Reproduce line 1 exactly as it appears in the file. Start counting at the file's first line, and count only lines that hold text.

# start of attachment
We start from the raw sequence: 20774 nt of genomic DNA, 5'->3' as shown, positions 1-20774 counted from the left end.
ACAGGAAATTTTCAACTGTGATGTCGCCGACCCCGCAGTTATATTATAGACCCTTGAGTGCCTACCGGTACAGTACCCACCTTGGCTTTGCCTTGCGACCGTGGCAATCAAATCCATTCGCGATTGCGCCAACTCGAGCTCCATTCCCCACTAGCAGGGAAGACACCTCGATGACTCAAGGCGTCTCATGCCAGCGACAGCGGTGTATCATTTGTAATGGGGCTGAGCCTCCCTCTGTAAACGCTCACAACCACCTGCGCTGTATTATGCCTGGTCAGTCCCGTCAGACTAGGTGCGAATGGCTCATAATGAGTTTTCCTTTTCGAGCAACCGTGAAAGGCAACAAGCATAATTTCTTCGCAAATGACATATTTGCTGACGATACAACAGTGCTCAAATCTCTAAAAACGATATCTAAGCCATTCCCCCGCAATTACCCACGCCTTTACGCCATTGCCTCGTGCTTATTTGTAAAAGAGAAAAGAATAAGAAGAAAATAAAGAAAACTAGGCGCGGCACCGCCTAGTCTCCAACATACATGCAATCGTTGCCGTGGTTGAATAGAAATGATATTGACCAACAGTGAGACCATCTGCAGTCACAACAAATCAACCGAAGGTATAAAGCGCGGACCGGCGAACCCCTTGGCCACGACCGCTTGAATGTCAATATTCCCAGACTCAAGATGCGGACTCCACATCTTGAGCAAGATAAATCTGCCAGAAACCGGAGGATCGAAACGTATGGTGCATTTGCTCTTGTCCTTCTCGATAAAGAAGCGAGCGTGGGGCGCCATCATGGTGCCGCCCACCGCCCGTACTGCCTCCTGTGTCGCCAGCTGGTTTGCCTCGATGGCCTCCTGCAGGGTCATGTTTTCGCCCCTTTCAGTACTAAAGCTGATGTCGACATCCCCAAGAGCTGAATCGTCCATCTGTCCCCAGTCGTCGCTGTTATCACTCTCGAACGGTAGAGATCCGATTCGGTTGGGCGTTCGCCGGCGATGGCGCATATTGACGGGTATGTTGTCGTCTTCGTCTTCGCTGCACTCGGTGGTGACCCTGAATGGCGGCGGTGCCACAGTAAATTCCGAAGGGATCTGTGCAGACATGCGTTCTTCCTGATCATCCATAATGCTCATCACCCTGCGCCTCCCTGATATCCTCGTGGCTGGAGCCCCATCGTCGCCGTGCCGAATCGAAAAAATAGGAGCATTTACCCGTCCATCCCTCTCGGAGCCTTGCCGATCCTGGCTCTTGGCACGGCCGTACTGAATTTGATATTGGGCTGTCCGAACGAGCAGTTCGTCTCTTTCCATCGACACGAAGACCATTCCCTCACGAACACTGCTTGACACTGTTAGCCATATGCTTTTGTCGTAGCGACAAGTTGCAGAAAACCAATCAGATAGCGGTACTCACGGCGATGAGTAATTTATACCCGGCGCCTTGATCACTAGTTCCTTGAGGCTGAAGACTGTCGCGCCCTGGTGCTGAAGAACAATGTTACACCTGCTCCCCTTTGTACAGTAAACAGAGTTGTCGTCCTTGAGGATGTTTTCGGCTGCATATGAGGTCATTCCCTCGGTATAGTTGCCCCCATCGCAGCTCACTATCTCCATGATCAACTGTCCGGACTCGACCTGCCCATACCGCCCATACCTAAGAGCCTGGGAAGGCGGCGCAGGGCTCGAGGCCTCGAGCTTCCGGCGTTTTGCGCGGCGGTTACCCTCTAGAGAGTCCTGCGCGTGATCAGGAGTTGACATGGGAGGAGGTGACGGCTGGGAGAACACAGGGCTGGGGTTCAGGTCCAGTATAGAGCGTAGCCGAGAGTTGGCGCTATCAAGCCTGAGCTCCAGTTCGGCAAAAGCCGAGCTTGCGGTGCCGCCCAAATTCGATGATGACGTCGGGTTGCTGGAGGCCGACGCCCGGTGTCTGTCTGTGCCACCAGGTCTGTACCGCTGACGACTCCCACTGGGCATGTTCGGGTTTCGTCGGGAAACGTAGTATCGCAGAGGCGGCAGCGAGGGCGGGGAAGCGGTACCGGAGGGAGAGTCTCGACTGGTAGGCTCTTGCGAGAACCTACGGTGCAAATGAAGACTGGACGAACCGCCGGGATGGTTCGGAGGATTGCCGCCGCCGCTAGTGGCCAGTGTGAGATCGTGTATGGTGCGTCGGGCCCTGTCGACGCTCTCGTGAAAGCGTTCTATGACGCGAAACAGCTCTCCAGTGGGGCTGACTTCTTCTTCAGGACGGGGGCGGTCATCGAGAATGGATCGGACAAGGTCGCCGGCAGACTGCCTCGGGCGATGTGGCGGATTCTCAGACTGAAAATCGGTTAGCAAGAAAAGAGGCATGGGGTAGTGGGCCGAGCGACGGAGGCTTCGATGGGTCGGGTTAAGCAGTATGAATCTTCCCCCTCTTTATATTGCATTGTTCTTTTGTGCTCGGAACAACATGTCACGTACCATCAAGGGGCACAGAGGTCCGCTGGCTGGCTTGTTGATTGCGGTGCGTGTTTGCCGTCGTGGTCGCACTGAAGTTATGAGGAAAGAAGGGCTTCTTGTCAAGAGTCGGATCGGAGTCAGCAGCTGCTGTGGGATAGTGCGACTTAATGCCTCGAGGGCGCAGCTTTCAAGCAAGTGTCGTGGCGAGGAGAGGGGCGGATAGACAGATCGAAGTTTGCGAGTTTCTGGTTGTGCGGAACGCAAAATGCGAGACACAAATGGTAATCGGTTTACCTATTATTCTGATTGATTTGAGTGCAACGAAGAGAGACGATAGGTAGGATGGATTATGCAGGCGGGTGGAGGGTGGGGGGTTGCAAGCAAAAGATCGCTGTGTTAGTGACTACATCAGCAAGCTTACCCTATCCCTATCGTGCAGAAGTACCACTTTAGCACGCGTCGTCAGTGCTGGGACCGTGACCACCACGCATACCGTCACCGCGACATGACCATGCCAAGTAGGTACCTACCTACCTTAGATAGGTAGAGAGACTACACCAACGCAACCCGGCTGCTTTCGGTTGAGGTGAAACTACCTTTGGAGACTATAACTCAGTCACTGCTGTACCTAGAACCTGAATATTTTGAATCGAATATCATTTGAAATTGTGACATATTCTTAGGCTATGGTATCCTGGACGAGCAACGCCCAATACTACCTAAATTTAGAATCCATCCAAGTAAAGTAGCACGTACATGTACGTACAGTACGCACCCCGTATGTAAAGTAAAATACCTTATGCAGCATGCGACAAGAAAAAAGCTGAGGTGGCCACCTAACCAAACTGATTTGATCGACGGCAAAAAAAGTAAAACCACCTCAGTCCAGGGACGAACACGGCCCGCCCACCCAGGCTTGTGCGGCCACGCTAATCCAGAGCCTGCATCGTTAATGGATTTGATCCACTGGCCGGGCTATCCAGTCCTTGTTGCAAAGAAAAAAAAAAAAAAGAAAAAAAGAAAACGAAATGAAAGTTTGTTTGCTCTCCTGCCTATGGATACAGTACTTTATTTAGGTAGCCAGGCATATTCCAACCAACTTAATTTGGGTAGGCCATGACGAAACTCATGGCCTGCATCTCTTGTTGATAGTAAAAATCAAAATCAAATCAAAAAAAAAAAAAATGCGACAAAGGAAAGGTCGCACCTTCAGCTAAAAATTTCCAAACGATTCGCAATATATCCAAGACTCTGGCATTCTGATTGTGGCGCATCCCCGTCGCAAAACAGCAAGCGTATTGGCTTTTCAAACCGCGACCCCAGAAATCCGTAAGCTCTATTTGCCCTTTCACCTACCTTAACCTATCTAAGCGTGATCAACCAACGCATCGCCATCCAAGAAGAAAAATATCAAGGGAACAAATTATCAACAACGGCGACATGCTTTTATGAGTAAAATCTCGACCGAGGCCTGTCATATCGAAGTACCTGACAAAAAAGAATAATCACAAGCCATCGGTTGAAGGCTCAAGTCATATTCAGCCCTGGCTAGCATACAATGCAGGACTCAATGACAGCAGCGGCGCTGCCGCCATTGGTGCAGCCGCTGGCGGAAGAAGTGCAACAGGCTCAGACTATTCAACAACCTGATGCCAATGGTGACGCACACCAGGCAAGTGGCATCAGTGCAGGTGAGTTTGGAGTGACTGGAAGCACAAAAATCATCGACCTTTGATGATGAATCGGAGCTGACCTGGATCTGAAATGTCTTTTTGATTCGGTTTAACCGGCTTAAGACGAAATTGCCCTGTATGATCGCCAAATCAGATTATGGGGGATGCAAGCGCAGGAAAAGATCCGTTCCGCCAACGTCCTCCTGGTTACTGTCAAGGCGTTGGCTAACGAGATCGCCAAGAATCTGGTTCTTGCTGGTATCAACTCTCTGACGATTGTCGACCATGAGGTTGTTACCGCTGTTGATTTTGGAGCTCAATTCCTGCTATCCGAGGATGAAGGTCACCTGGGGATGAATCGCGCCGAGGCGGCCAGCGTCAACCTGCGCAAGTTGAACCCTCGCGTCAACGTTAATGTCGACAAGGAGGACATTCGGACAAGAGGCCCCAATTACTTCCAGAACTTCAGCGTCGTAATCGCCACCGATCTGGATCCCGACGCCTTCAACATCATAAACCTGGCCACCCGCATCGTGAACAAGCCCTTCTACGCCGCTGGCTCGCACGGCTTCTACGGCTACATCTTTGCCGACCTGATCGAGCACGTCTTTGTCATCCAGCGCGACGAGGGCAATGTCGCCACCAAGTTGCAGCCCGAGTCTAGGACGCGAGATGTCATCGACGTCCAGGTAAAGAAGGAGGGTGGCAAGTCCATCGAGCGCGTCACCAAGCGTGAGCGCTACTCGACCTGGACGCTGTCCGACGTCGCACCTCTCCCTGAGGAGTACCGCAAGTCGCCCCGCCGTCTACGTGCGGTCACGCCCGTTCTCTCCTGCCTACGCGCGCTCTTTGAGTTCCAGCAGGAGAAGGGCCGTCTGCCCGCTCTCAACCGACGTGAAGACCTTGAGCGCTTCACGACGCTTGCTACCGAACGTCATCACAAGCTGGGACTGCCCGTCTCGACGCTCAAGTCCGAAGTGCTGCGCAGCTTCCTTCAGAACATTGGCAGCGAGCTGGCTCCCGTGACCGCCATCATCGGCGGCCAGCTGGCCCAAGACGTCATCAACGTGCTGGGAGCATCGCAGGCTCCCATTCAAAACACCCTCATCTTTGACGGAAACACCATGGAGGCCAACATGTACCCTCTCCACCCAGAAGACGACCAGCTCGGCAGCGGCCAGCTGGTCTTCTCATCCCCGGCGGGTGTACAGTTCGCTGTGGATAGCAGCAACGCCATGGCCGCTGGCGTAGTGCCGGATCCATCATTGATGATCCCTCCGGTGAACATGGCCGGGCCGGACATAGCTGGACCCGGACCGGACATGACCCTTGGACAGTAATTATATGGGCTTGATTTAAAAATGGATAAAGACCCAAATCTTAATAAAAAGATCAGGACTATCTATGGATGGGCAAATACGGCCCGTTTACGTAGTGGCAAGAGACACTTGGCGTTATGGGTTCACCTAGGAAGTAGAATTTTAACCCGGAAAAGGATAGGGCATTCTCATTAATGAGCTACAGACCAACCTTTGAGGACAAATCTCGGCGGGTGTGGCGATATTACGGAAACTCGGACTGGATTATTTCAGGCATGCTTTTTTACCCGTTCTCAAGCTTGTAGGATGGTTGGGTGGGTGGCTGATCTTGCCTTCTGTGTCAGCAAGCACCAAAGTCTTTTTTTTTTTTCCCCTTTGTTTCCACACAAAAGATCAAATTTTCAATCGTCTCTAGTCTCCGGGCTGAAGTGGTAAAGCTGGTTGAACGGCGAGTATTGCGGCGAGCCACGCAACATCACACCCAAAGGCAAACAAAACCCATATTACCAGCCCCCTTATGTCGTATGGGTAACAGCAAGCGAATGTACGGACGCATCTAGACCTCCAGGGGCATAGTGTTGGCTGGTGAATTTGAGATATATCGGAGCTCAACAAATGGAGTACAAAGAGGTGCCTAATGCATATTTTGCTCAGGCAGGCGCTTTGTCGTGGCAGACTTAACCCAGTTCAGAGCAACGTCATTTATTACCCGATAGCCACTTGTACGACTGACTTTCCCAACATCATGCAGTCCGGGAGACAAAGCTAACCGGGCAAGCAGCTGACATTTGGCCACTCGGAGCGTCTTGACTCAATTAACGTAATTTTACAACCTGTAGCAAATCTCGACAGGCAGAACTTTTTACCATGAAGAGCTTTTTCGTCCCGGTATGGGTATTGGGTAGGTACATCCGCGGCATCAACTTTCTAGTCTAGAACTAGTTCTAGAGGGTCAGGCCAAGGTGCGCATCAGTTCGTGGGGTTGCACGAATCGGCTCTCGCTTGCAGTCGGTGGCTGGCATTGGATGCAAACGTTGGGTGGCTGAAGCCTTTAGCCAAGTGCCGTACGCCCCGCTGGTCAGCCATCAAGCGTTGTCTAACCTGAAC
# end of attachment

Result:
We start from the raw sequence: 20774 nt of genomic DNA, 5'->3' as shown, positions 1-20774 counted from the left end.